Gov’t Loses Millions in Customs Brokers’ Strike


The Daily Observer has confirmed that a nationwide strike by the National Customs Brokers Association of Liberia (NCBAL) now in its third day, is disrupting clearing of imports at the nation’s seaports, airports and borders, depriving the government of millions of dollars in tax revenues.

Unconfirmed reports say the 40,000 strong Customs Brokers across the country who contribute a hefty US$2m daily into government coffers have a list of complaints that have so far not been addressed by the Liberia Revenue Authority or the Ministry of Finance and Development Planning. The Customs officers, citing unlawful, illegal and unjust collection of taxes from members of the business community by LRA, among other criticisms, have threatened to continue the strike until their terms are met.

As the frustrated customs brokers entered their third day of strike action today, clearing of imports have slowed down denying the Government of Liberia millions of dollars from tariffs and other import charges.

The major ports of entry affected include the Freeport of Monrovia, the Port of Buchanan, the border points in Cape Mount and Lofa Counties as well as Ganta entry point in Nimba County.

During a press conference yesterday at their headquarters in the Freeport Community, NCBAL said their protest stemmed from ‘unsuccessful negotiations’ between them and the Liberia Revenue Authority (LRA), headed by Madam Elfrieda Tamba.

The president of NCBAL, Mr. Ivan J.F. Tumbey, said that a letter of complaint it sent to the Minister of Finance and Development Planning is yet to receive any redress.

There is unlawful, illegal and unjust collection of taxes from members of the business community by LRA, especially those businesses involved in the importation of cargo through the Free Port of Monrovia and the Roberts International Airport (RIA), Mr. Tumbey charged.

He said the association was taken aback when the LRA began charging tax payers additional fees on Clean Report of Findings (CRF) and collecting fees of US$50 per 20 foot container and US$100 per 40 feet container for scanning of Pre-Shipment Containers (PSI) when in fact, the scanner is not functioning.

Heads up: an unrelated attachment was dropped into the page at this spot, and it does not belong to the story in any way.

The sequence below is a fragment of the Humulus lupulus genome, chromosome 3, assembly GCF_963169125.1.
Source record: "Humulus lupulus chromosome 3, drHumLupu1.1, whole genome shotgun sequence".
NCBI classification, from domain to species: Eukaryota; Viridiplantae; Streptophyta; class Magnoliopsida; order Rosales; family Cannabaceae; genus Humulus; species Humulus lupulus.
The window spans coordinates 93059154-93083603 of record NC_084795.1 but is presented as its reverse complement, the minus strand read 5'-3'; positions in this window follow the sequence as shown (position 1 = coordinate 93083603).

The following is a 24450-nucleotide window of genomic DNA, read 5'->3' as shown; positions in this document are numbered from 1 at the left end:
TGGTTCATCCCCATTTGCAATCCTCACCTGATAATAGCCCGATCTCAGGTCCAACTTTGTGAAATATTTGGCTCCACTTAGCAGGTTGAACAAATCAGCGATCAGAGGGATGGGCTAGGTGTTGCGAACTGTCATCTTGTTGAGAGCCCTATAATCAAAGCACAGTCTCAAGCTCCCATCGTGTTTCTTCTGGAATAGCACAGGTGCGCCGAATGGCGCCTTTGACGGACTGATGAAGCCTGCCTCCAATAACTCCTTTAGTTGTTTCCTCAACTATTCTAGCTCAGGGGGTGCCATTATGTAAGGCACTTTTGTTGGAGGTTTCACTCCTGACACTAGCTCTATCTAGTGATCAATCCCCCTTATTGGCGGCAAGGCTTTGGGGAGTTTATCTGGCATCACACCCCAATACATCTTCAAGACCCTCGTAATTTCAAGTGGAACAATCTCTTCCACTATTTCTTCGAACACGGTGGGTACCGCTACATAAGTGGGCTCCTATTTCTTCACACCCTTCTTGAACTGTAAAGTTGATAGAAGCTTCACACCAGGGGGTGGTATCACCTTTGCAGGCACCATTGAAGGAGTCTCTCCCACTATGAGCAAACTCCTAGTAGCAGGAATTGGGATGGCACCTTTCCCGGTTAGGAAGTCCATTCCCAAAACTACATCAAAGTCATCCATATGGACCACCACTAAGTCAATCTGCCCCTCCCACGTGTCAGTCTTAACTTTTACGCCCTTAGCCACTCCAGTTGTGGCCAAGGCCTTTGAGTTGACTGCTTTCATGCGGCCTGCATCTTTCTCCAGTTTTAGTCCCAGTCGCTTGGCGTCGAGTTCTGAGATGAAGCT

Tumbey said the unnecessary additional fees are disturbing and NCBAL is demanding that the LRA stop such charges until the scanner is functional and the charging power is renegotiated.

“This an act which contravenes an earlier agreement signed between GOL and BIVAC (Bureau Inspection Valuation Assessment). If the LRA will continue to

re-appraise the Clean Report of Findings, then let it forget about the BIVAC and Liberia’s lawful contract of 1997,” Mr. Tumbey declared.

Another point of contention said Tumbey is that the LRA has appointed additional assessors to the already assigned assessors in Assessment at the DI-sites at the Freeport of Monrovia to re-appraise all cargos, a procedure which he said is outside of the agreement signed between BIVAC and GOL.

Only BIVAC is authorized to appraise all cargos at the Country of Origin, using all of the internationally accepted procedures, according to the agreement between GOL and BIVAC.

“Assigning additional Customs officers has also created serious congestion at various DI-sites at the Port causing delays in the clearing process which is a serious burden for the Tax Payers and the consuming public at large,” the Customs Brokers’ president said.

Mr. Tumbey further called on the LRA to put an end to the inhumane treatment being meted out against Tax Payers, including denying them access to restrooms, drinking water, cafeteria and waiting accommodations among, others.

“We want such deprivations to stop because it is not in the best interest of the country and it circumvents international best practices,” Mr. Tumbey noted.

The NCBAL boss described as an act of corruption LRA officers prohibiting the clearing of cargos and door-to-door delivery of Cargos after 4:00 pm instead of these activities being 24-hour services according to the Maritime and Revenue Laws of the Country.

“This situation results in the tax payers having to pay more for storage at APM Terminals while at the same time leaving their perishable goods at the mercy of truck owners and port security, posing a huge cost burden on both the tax payers and the consuming public,” Mr. Tumbey indicated.

Mr. Tumbey alleged that Customs officers of the LRA and employees of the Ministries of Commerce & Industry and Finance and Development Planning are engaged in Clearing and Forwarding while at the same time carrying on their normal government functions.

“We think that this is unprofessional behavior by (employees of) these government agencies and this is a very serious conflict of interest. How will you be a referee and a player at the same time? Clearing and forwarding is for the Brokers,” he said.

The Customs officers maintained that the strike action will continue causing the Liberian government to lose millions of dollars until their terms are met.

When Madam Tamba’s offices was contacted for her comment, a female employee who picked up the call, refused to give her name and position, but said the LRA would come out with its position statement very soon.

The female employee, however, dismissed reports that LRA is charging unlawful fees. She argued that all fees charged by the LRA are aimed at collecting lawful revenues on behalf of the government. She promised to contact the Daily Observer very soon to respond to their “so-called allegations.”

There is speculation that Commissioner Tamba is making efforts to resolve the strike action.

This means if the Liberian Government through the Ministries of Finance and Development Planning and Commerce and Industry as well as the National Port Authority do not resolve the strike action soon, government revenues to support the projected US$660 million 2015/2016 budget may be at risk.


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